The Transport for London tube map, building on Harry Beck's pioneering work in 1931, is rightly hailed as a masterpiece of simplification and clarity in data visualisation. Read the rest
We all know the traditional, navigator-friendly Mercator projection distorts the true sizes of Earth's landmasses. But it's fascinating to see how countries look next to one another when that distortion is, as far as possible, removed. The tininess of Britain against Japan, for example, or the vastness of Alaska against France, become specific in this video from RealLifeLore. As for Greenland... Read the rest
Most states being large and empty, the most frequent answer to the question "what is the most common job in your state?" is "truck driver." For everywhere else, teachers and software developers prevail. And where even roads are rare, farmers. Hawaii, though...
NPR's map is fascinating, though, in that you can jump back to earlier days. In 1978s, what did we all do before software development was the day job of millions?
What's with all the truck drivers? Truck drivers dominate the map for a few reasons.
Driving a truck has been immune to two of the biggest trends affecting U.S. jobs: globalization and automation. A worker in China can't drive a truck in Ohio, and machines can't drive cars (yet).
Let's see about that in a decade. Read the rest
Gonzalo Ciruelos set out to discover which country was the roundest in shape.
We can define roundness in many ways. For example, as you may know, the circle is the shape that given a fixed perimeter maximizes the area. This definition has many problems. One of the problems is that countries generally have chaotic perimeters (also known as borders), so they tend to be much longer than they seem to be.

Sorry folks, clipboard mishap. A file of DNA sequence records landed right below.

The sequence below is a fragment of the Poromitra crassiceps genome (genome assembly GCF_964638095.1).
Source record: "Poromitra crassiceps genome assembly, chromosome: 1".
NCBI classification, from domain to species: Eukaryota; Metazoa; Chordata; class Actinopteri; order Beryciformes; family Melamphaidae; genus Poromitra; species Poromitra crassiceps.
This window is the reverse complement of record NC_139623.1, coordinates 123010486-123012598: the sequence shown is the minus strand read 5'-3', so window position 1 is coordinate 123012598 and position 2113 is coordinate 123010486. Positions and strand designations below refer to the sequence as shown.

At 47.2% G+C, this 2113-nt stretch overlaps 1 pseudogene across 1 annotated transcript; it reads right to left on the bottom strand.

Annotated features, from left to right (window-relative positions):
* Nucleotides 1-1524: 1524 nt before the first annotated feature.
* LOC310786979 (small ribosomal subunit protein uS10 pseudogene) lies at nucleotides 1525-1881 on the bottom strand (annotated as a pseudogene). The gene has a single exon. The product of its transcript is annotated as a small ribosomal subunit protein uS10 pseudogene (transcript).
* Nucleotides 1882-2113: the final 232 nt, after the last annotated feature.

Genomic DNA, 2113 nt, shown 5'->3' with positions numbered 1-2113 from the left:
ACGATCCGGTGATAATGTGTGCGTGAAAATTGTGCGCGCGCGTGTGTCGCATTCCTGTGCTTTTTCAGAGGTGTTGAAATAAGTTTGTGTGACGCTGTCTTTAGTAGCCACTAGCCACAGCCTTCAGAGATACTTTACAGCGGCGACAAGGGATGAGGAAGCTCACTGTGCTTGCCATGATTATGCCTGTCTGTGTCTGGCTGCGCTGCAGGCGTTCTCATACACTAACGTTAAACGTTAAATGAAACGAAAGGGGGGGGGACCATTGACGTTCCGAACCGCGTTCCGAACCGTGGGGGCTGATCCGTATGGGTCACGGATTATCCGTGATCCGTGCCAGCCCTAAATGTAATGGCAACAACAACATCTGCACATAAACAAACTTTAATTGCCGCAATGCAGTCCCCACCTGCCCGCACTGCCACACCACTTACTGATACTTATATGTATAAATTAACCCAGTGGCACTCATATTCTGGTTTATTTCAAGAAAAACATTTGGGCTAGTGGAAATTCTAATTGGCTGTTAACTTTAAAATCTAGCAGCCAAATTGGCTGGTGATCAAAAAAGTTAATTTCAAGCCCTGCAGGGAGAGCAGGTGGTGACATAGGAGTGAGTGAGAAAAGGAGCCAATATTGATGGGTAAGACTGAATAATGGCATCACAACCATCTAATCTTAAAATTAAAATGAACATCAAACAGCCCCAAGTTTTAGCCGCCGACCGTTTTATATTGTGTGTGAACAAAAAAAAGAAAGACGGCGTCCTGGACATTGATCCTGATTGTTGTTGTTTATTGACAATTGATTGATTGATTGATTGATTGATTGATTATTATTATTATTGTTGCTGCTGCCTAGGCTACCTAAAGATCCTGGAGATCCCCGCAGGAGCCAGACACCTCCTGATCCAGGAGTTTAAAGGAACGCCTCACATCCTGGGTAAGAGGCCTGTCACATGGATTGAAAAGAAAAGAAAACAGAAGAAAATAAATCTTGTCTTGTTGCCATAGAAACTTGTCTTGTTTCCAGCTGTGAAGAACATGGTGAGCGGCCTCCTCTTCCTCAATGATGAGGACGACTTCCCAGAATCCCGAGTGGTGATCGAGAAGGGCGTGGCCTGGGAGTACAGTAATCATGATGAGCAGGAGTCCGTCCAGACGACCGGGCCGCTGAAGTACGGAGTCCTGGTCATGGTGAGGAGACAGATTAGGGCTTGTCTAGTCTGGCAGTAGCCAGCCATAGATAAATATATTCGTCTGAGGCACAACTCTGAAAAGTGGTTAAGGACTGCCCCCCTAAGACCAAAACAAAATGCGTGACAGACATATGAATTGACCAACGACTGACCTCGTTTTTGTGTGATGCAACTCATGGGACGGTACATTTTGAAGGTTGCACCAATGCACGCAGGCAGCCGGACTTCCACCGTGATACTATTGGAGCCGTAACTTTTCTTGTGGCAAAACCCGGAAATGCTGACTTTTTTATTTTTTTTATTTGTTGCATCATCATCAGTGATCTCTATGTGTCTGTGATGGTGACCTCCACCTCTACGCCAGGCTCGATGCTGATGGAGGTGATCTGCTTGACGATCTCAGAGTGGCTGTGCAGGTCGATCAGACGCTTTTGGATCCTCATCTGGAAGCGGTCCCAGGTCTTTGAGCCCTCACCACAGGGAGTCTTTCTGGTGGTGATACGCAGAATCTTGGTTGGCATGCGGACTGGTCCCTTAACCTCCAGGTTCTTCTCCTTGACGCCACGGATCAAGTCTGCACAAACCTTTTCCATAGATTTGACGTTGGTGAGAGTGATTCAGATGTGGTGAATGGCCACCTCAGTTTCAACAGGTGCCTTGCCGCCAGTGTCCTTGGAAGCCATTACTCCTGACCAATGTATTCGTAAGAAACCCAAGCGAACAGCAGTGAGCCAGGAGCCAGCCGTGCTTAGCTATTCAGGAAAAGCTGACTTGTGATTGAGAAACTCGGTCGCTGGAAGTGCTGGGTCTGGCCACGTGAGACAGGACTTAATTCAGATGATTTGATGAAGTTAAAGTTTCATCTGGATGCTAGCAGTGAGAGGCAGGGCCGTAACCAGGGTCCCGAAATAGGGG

For that reason, we have to define roundness some other way. We represent countries as a plane region, i.e., a compact set C⊂R2C⊂R2. I will define its roundness as
That's about where I tune out! Turns out the answer is Sierra Leone. Click through to see lots of mathy thingies on the screen, the runners-up, the least round countries, and the source code. Read the rest
Several years ago, a new apartment building went up at 1600 Pennsylvania Avenue SE in Washington DC. That's a few miles from the better known 1600 Pennsylvania Avenue, aka the White House. A car lot was previously on the apartment building property, then registered as 1550 Pennsylvania Avenue SE, but the developers thought it would be a hoot to petition for the 1600 Pennsylvania Avenue SE address. They got it. From WTPO:
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Residents say they often get funny looks or disbelief when they have to give their address or hand over their driver’s licenses. Carlos Gutierrez, 39, and other residents said they get asked: “You live at the White House?”
The address has produced headaches for some residents. One early resident of the building, Daniel Perry, 36, said Amazon.com initially wouldn’t take orders to the address, though that’s since been sorted out. Another resident said even now, she sometimes has difficulty ordering online. A recent order for a pair of summer sandals required calling the company, she said.
Residents have to make sure that anyone sending them mail puts the all-important “SE” after the address. The correct zip code — 20003 — is also key. The White House’s ZIP code is 20500.
A goof means the mail might eventually get to the correct recipient, but because the president’s mail gets extra security screening, any resident’s mail with an incomplete address could be significantly delayed.
Mail mix-ups happen the other way, too. Errant letters for the first family arrive at the building every so often and sit unopened by the residents’ mailboxes until the U.S.
Quartermaester is a "speculative" but extremely complete interactive map of Westeros and Essos, the two continents across which Game of Thrones' action sprawls. Character paths and noble constituencies are among the available overlays—surprisingly useful for anyone trying to get the complex series in mental order. Note: it follows the books, not the show.